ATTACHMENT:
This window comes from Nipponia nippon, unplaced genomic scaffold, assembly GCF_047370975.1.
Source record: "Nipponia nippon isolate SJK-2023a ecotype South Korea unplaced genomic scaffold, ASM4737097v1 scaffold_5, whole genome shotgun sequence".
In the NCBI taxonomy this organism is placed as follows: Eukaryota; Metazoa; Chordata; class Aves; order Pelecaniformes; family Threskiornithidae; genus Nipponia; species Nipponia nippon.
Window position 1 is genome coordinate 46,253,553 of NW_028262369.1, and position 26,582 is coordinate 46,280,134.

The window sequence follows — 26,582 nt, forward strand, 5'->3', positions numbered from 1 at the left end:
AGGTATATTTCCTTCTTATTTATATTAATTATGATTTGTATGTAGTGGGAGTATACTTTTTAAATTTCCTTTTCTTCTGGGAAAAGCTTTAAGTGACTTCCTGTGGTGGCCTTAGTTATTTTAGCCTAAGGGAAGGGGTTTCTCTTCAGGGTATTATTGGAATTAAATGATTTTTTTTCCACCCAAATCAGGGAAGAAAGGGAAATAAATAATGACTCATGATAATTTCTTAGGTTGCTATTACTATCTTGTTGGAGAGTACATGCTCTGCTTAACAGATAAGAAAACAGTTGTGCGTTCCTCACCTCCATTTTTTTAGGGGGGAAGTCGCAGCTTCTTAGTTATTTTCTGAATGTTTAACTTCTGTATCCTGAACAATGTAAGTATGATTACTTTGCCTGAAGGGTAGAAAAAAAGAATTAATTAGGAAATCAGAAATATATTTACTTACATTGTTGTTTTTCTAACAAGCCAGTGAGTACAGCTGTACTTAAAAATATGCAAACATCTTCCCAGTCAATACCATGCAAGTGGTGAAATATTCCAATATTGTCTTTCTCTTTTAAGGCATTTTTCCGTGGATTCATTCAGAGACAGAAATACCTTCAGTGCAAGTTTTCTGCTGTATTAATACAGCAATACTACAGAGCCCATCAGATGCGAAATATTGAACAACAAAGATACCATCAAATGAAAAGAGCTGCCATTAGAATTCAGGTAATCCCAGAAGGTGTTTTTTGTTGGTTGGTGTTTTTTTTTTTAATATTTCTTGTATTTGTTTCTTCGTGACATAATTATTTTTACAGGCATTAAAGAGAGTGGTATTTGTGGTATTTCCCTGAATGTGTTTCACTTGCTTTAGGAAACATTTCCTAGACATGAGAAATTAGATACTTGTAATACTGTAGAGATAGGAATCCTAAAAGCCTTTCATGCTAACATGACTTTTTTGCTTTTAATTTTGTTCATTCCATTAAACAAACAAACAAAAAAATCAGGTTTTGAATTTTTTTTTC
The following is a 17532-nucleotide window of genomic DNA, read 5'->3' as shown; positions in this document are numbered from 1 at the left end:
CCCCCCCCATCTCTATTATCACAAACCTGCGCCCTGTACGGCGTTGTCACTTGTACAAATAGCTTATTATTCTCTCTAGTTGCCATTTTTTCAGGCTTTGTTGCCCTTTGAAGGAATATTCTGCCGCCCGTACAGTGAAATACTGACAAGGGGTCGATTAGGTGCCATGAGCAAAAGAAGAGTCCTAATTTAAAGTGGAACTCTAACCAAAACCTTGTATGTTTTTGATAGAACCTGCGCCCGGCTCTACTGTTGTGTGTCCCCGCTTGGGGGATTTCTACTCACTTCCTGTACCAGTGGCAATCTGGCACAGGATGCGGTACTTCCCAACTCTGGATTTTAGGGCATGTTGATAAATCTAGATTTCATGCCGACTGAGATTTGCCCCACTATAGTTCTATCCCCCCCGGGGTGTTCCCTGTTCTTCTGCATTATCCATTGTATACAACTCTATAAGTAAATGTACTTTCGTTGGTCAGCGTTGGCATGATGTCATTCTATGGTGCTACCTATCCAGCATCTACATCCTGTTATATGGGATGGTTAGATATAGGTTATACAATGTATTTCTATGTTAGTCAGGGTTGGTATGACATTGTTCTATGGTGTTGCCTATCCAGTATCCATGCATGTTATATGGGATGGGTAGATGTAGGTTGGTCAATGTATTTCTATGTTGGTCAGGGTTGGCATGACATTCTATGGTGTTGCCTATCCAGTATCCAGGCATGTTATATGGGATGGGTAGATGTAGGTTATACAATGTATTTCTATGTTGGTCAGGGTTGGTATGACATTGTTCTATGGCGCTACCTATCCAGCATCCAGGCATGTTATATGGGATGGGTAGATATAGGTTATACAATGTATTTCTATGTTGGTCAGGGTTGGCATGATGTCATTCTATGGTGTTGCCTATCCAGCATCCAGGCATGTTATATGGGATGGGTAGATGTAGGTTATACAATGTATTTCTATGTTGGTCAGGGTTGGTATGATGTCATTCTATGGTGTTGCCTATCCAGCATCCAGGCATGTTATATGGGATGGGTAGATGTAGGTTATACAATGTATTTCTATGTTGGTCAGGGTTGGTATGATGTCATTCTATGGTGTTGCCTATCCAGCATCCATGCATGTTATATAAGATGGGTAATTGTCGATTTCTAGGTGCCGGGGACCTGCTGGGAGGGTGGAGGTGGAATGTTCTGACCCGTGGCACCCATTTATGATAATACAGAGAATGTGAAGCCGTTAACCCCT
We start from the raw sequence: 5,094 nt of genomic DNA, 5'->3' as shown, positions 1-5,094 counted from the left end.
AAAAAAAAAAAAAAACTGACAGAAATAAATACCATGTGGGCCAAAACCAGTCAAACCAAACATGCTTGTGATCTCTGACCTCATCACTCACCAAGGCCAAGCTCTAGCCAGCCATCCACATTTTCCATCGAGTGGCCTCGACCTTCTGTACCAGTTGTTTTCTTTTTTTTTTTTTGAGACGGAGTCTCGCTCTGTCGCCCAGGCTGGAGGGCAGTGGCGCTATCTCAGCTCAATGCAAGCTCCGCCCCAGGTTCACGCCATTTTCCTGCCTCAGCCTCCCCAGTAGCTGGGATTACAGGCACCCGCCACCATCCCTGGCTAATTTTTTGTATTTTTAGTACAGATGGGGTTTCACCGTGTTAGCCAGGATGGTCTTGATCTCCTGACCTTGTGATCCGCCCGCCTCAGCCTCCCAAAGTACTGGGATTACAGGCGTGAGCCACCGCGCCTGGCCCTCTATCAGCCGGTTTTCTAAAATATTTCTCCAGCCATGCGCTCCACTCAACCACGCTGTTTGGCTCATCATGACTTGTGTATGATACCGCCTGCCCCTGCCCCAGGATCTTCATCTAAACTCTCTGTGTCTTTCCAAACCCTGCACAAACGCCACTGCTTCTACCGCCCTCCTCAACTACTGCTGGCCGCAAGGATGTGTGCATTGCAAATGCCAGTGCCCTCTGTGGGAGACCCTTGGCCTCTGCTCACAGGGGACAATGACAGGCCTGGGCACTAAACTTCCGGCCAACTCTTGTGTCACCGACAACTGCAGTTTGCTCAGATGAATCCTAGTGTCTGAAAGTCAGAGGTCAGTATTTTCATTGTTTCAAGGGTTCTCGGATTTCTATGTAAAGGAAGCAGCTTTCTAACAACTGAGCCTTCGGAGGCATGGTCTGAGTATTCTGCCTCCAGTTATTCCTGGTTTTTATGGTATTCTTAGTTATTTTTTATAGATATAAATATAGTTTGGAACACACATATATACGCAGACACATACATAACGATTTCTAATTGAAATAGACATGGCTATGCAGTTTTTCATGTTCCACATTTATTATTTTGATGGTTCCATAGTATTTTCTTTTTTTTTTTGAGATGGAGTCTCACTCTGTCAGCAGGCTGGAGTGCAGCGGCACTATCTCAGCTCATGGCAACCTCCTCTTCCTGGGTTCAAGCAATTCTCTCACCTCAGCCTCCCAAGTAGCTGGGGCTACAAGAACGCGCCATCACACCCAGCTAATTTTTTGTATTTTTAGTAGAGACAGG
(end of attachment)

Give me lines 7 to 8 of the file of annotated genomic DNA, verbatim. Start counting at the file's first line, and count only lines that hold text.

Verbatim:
The following is a 17532-nucleotide window of genomic DNA, read 5'->3' as shown; positions in this document are numbered from 1 at the left end:
CCCCCCCCATCTCTATTATCACAAACCTGCGCCCTGTACGGCGTTGTCACTTGTACAAATAGCTTATTATTCTCTCTAGTTGCCATTTTTTCAGGCTTTGTTGCCCTTTGAAGGAATATTCTGCCGCCCGTACAGTGAAATACTGACAAGGGGTCGATTAGGTGCCATGAGCAAAAGAAGAGTCCTAATTTAAAGTGGAACTCTAACCAAAACCTTGTATGTTTTTGATAGAACCTGCGCCCGGCTCTACTGTTGTGTGTCCCCGCTTGGGGGATTTCTACTCACTTCCTGTACCAGTGGCAATCTGGCACAGGATGCGGTACTTCCCAACTCTGGATTTTAGGGCATGTTGATAAATCTAGATTTCATGCCGACTGAGATTTGCCCCACTATAGTTCTATCCCCCCCGGGGTGTTCCCTGTTCTTCTGCATTATCCATTGTATACAACTCTATAAGTAAATGTACTTTCGTTGGTCAGCGTTGGCATGATGTCATTCTATGGTGCTACCTATCCAGCATCTACATCCTGTTATATGGGATGGTTAGATATAGGTTATACAATGTATTTCTATGTTAGTCAGGGTTGGTATGACATTGTTCTATGGTGTTGCCTATCCAGTATCCATGCATGTTATATGGGATGGGTAGATGTAGGTTGGTCAATGTATTTCTATGTTGGTCAGGGTTGGCATGACATTCTATGGTGTTGCCTATCCAGTATCCAGGCATGTTATATGGGATGGGTAGATGTAGGTTATACAATGTATTTCTATGTTGGTCAGGGTTGGTATGACATTGTTCTATGGCGCTACCTATCCAGCATCCAGGCATGTTATATGGGATGGGTAGATATAGGTTATACAATGTATTTCTATGTTGGTCAGGGTTGGCATGATGTCATTCTATGGTGTTGCCTATCCAGCATCCAGGCATGTTATATGGGATGGGTAGATGTAGGTTATACAATGTATTTCTATGTTGGTCAGGGTTGGTATGATGTCATTCTATGGTGTTGCCTATCCAGCATCCAGGCATGTTATATGGGATGGGTAGATGTAGGTTATACAATGTATTTCTATGTTGGTCAGGGTTGGTATGATGTCATTCTATGGTGTTGCCTATCCAGCATCCATGCATGTTATATAAGATGGGTAATTGTCGATTTCTAGGTGCCGGGGACCTGCTGGGAGGGTGGAGGTGGAATGTTCTGACCCGTGGCACCCATTTATGATAATACAGAGAATGTGAAGCCGTTAACCCCT